Welcome to my page of fun Dr Seuss facts!
This page is a brief biography of Dr Seuss condensed into 10 Facts about Dr Seuss. If you'd like to read a more detailed biography of Dr Seuss, go here. Better still, get hold of a copy of Judith and Neil Morgan's wonderful book Dr Seuss & Mr Geisel. It's really worth reading.
I became interested in Dr Seuss when I started reading the books to my children 20+ years ago now. He was a fascinating character and I've loved reading and writing about him.
1. Dr Seuss’s real name was Theodor Seuss Geisel but his friends and family called him ‘Ted’.
2. Theodor Seuss Geisel was born on 2 March 1904 in Springfield, Massachusetts and died of throat cancer on 24 September 1991 in San Diego, California.
3. Ted married twice but never had any children.
When people commented about this, he used to say ’You have ‘em; I’ll entertain ‘em.’
4. Ted’s parents were called Theodor Robert Geisel and Henrietta (Seuss) Geisel. His father managed a brewery in Springfield and was the son of German immigrants. Ted had one sister called Marnie.
5. While he was at college, Ted wrote for a college magazine called the Jack-O-Lantern. He was forced to resign after he and some friends were caught drinking gin in his room, violating the Prohibition laws of the 1920s. Ted continued writing for the magazine but started signing his work with the pen-name ‘Seuss’, his mother’s maiden name and his own middle name.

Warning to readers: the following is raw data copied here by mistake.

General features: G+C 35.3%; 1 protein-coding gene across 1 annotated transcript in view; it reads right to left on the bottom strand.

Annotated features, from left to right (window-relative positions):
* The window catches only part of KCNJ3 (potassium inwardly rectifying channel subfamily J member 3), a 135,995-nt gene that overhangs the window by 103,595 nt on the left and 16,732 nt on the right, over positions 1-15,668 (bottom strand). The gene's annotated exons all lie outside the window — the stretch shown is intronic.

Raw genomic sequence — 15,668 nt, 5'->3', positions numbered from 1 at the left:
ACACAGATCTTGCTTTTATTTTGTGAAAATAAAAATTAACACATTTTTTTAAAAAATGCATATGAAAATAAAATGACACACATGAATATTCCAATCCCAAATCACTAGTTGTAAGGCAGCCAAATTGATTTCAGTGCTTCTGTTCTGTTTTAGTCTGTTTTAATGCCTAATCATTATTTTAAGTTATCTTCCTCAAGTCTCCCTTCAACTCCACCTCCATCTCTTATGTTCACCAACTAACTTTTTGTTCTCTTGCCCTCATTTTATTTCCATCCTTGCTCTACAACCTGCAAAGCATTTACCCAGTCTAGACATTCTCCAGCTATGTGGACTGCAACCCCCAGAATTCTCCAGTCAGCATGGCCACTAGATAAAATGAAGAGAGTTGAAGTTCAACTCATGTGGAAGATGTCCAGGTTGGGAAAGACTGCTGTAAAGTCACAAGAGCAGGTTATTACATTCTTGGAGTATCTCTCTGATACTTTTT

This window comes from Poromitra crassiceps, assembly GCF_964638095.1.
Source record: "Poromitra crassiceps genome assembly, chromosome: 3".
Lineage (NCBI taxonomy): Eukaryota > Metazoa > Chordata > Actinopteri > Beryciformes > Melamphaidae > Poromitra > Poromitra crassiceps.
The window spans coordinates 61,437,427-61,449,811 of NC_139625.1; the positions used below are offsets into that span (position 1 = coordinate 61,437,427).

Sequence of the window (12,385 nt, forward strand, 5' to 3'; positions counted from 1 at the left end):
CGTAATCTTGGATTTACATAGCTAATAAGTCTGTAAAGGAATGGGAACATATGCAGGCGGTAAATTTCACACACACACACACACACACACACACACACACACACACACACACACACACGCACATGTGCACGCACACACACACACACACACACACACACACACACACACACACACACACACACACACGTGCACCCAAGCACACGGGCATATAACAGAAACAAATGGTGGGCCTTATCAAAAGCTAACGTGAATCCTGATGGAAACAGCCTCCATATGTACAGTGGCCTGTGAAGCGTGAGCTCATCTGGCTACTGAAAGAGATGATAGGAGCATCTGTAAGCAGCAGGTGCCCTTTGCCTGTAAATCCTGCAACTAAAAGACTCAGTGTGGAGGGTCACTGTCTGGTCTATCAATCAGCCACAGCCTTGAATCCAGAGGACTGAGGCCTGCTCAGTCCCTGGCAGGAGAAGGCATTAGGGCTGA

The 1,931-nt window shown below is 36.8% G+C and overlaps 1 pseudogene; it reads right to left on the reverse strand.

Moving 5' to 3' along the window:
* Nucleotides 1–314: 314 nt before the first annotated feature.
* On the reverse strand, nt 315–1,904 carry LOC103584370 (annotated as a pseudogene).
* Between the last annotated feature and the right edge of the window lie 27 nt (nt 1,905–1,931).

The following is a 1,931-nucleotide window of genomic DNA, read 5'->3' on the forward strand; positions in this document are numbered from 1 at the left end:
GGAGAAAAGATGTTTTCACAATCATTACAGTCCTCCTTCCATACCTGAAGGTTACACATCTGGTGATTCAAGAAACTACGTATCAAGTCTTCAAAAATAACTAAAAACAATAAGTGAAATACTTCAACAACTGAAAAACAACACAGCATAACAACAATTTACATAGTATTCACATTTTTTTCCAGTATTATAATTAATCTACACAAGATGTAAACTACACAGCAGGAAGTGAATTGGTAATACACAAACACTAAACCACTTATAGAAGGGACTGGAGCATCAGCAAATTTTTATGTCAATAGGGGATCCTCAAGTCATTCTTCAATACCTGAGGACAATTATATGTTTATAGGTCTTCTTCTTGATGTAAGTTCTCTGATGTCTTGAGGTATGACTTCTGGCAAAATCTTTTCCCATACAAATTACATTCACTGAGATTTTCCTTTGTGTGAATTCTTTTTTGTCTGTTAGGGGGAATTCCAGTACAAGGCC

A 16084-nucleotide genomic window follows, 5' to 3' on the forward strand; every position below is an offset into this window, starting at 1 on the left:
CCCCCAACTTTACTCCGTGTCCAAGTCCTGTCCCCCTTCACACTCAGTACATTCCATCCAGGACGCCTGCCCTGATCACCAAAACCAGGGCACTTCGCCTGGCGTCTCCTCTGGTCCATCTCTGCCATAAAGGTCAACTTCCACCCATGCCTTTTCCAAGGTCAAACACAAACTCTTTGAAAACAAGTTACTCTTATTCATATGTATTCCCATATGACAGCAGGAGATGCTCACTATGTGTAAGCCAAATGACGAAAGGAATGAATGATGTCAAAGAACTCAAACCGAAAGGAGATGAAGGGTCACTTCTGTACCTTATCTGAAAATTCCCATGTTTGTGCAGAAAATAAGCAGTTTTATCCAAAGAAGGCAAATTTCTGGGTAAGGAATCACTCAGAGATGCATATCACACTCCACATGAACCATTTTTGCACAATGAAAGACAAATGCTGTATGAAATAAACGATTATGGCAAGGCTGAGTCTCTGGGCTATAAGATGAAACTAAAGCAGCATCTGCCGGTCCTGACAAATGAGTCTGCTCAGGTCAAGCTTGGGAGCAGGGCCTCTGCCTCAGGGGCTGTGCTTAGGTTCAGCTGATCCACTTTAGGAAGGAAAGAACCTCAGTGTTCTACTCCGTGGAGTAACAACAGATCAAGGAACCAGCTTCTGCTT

6. Ted worked as a cartoonist and then in advertising in the 1930s and 1940s but started contributing weekly political cartoons to a magazine called PM as the war approached.
7. The first book that was both written and illustrated by Theodor Seuss Geisel was And to Think That I Saw It on Mulberry Street. The book was rejected 27 times before being published in 1937.
8. The Cat in the Hat was written as a result of a 1954 report published in Life magazine about illiteracy among school children. A text-book editor at a publishing company was concerned about the report and commissioned Ted to write a book which would appeal to children learning to read, using only 250 words given to him by the editor.
9. Ted was fascinated by research into how babies develop in the womb and whether they can hear and respond to the voices of their parents.He was delighted to find that The Cat in the Hat had been chosen by researchers to be read by parents to their babies while the babies were still in the womb.
10. Writing as Dr Seuss, Theodor Seuss Geisel wrote and illustrated 44 children's books. These books have been translated into more than 15 languages and have sold over 200 million copies around the world.
If you enjoyed this brief biography of Dr Seuss and would like to read more, you'll find a more detailed biography and history of Dr Seuss here. There's also a full list of Dr Seuss books here, some fun Dr Seuss quotes here and some tips about sharing Dr Seuss books with kids here.
Morgan, J; & Morgan, N. (1995). Dr Seuss & Mr Geisel. New York: Da Capo Press.